Welcome to a Week Long Discussion on Digital Badges for Adult Education
Welcome to day one of our week long discussion (December 3-9) on The Potential and Value of Using Digital Badges for Adult Learners, a report recently released for public comment by the U.S. Department of Education, Office of Vocational and Adult Education, through a contract with the American Institutes for Research (AIR).
This discussion will be facilitated by Steve Reder (http://www.pdx.edu/profile/meet-professor-steve-reder) and David Wiley (http://davidwiley.org/), two researchers who bring combined knowledge of adult education, technology, and digital badges to our forum. Please see their bios at the bottom of this post.
Over the week we will explore both the report and the thoughts and knowledge on the use of digital badges in adult education of our facilitators as well as of all the members of this group. Please share your experiences with digital badges and any question you may have regarding the report. I will be posing several questions over the next seven days to help us explore the topic and the report. To kick off the discussion today here is the first question.
Question 1. How are badges different from credentialing methods used in the past? Adult education examples may include career pathways, certificates, and stackable credentials. How are these similar and different from digital badges?
Dr. David Wiley *updated* (http://davidwiley.org/) Co-Founder of Lumen Learning, an organization dedicated to supporting and improving the adoption of open educational resources by middle schools, high schools, community and state colleges, and universities. He is currently on leave from Brigham Young University with the support of a Shuttleworth Fellowship, and is simultaneously serving as Education Fellow at Creative Commons. As an academic, Dr. Wiley has received numerous recognitions for his work, including an NSF CAREER grant and appointments as a Peery Social Entrepreneurship Research Fellow in the BYU Marriott School of Business, and Nonresident Fellow in the Center for Internet and Society at Stanford Law School. As a social entrepreneur, Dr. Wiley has founded or co-founded numerous entities including Lumen Learning, Degreed, and the Open High School of Utah (now Mountain Heights Academy). In 2009, Fast Company named Dr. Wiley one of the 100 Most Creative People in Business.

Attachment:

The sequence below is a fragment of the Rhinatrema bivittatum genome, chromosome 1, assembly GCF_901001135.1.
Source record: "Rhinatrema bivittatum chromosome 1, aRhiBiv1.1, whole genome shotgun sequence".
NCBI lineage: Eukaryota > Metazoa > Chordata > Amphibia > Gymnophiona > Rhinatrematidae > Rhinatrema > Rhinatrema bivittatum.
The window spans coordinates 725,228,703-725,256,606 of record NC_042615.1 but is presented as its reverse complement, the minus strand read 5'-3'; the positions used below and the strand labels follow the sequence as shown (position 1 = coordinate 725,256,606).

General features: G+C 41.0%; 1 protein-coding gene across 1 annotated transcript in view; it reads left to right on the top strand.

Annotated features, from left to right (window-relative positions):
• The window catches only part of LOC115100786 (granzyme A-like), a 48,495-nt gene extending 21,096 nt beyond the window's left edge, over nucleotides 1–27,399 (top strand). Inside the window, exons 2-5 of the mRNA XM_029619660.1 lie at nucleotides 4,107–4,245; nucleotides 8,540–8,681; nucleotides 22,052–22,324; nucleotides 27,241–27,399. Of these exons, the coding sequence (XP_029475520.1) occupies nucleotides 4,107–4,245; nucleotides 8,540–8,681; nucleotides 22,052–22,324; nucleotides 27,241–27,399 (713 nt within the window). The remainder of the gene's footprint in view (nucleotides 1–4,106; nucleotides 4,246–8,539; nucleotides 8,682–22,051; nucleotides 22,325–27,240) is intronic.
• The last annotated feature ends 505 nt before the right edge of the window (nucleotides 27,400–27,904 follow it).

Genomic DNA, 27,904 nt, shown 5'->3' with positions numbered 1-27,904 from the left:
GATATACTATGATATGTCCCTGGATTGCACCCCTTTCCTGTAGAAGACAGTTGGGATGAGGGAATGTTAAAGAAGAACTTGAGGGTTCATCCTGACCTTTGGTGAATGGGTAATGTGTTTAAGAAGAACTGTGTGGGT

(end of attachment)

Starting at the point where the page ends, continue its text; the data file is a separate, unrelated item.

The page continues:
Dr. Steve Reder (http://www.pdx.edu/profile/meet-professor-steve-reder) earned his Ph.D. from Rockefeller University in 1977, and for the next nearly twenty years he conducted research in West Africa, Alaska and the Northwest Regional Educational Laboratory. He joined the faculty of PSU in 1995. His many interests include how adults learn language, literacy skills, language education, and the role of language, literacy and technology in everyday life. His current research focuses on three projects: (1) The Longitudinal Study of Adult Learning that followed the learning and progress of 1000 high school drop outs over nearly a 10-year period. Results from this ground-breaking study